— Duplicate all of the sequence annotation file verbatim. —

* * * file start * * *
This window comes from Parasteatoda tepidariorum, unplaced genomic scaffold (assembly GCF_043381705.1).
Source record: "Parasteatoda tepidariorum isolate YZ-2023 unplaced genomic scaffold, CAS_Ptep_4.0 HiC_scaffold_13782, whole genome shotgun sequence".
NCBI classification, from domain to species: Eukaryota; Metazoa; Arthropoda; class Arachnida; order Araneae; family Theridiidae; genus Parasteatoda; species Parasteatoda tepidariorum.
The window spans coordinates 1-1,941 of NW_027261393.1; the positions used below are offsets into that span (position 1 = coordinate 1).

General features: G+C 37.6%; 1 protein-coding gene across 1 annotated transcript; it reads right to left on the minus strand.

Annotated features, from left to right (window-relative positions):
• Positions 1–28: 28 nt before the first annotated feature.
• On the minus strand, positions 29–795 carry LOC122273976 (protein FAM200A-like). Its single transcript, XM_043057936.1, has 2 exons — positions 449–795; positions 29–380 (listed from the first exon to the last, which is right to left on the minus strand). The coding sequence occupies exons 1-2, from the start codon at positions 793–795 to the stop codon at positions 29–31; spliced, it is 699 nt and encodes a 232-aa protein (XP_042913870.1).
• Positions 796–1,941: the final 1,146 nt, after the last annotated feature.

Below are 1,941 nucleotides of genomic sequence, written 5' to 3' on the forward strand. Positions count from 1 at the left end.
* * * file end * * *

This window comes from Parasteatoda tepidariorum, unplaced genomic scaffold (assembly GCF_043381705.1).
Source record: "Parasteatoda tepidariorum isolate YZ-2023 unplaced genomic scaffold, CAS_Ptep_4.0 HiC_scaffold_13782, whole genome shotgun sequence".
NCBI classification, from domain to species: Eukaryota; Metazoa; Arthropoda; class Arachnida; order Araneae; family Theridiidae; genus Parasteatoda; species Parasteatoda tepidariorum.
The window spans coordinates 1-1,941 of NW_027261393.1; the positions used below are offsets into that span (position 1 = coordinate 1).

General features: G+C 37.6%; 1 protein-coding gene across 1 annotated transcript; it reads right to left on the minus strand.

Annotated features, from left to right (window-relative positions):
• Positions 1–28: 28 nt before the first annotated feature.
• On the minus strand, positions 29–795 carry LOC122273976 (protein FAM200A-like). Its single transcript, XM_043057936.1, has 2 exons — positions 449–795; positions 29–380 (listed from the first exon to the last, which is right to left on the minus strand). The coding sequence occupies exons 1-2, from the start codon at positions 793–795 to the stop codon at positions 29–31; spliced, it is 699 nt and encodes a 232-aa protein (XP_042913870.1).
• Positions 796–1,941: the final 1,146 nt, after the last annotated feature.

Below are 1,941 nucleotides of genomic sequence, written 5' to 3' on the forward strand. Positions count from 1 at the left end.